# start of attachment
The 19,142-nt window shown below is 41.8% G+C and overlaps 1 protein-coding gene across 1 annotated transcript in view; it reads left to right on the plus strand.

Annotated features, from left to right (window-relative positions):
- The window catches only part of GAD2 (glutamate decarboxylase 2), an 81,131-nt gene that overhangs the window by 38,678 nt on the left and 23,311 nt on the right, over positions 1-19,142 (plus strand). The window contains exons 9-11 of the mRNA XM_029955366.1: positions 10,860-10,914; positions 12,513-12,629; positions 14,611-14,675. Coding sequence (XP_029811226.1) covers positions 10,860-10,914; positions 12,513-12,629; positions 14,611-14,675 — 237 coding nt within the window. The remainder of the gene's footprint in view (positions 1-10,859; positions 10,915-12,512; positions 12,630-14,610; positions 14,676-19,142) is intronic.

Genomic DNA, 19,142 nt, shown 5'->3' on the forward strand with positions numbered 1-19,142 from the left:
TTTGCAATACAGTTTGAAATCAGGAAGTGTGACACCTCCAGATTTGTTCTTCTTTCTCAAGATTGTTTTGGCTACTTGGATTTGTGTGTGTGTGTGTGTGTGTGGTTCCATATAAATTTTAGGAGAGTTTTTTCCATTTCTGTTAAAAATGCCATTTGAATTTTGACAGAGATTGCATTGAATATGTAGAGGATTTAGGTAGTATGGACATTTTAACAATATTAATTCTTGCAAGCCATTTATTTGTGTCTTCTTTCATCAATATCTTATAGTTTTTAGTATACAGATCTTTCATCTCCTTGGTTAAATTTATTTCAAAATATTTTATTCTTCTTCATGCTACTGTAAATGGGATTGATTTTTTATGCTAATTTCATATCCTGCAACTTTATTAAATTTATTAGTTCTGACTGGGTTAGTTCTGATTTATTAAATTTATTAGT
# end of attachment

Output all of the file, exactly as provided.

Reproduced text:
The 19,142-nt window shown below is 41.8% G+C and overlaps 1 protein-coding gene across 1 annotated transcript in view; it reads left to right on the plus strand.

Annotated features, from left to right (window-relative positions):
- The window catches only part of GAD2 (glutamate decarboxylase 2), an 81,131-nt gene that overhangs the window by 38,678 nt on the left and 23,311 nt on the right, over positions 1-19,142 (plus strand). The window contains exons 9-11 of the mRNA XM_029955366.1: positions 10,860-10,914; positions 12,513-12,629; positions 14,611-14,675. Coding sequence (XP_029811226.1) covers positions 10,860-10,914; positions 12,513-12,629; positions 14,611-14,675 — 237 coding nt within the window. The remainder of the gene's footprint in view (positions 1-10,859; positions 10,915-12,512; positions 12,630-14,610; positions 14,676-19,142) is intronic.

Genomic DNA, 19,142 nt, shown 5'->3' on the forward strand with positions numbered 1-19,142 from the left:
TTTGCAATACAGTTTGAAATCAGGAAGTGTGACACCTCCAGATTTGTTCTTCTTTCTCAAGATTGTTTTGGCTACTTGGATTTGTGTGTGTGTGTGTGTGTGTGGTTCCATATAAATTTTAGGAGAGTTTTTTCCATTTCTGTTAAAAATGCCATTTGAATTTTGACAGAGATTGCATTGAATATGTAGAGGATTTAGGTAGTATGGACATTTTAACAATATTAATTCTTGCAAGCCATTTATTTGTGTCTTCTTTCATCAATATCTTATAGTTTTTAGTATACAGATCTTTCATCTCCTTGGTTAAATTTATTTCAAAATATTTTATTCTTCTTCATGCTACTGTAAATGGGATTGATTTTTTATGCTAATTTCATATCCTGCAACTTTATTAAATTTATTAGTTCTGACTGGGTTAGTTCTGATTTATTAAATTTATTAGT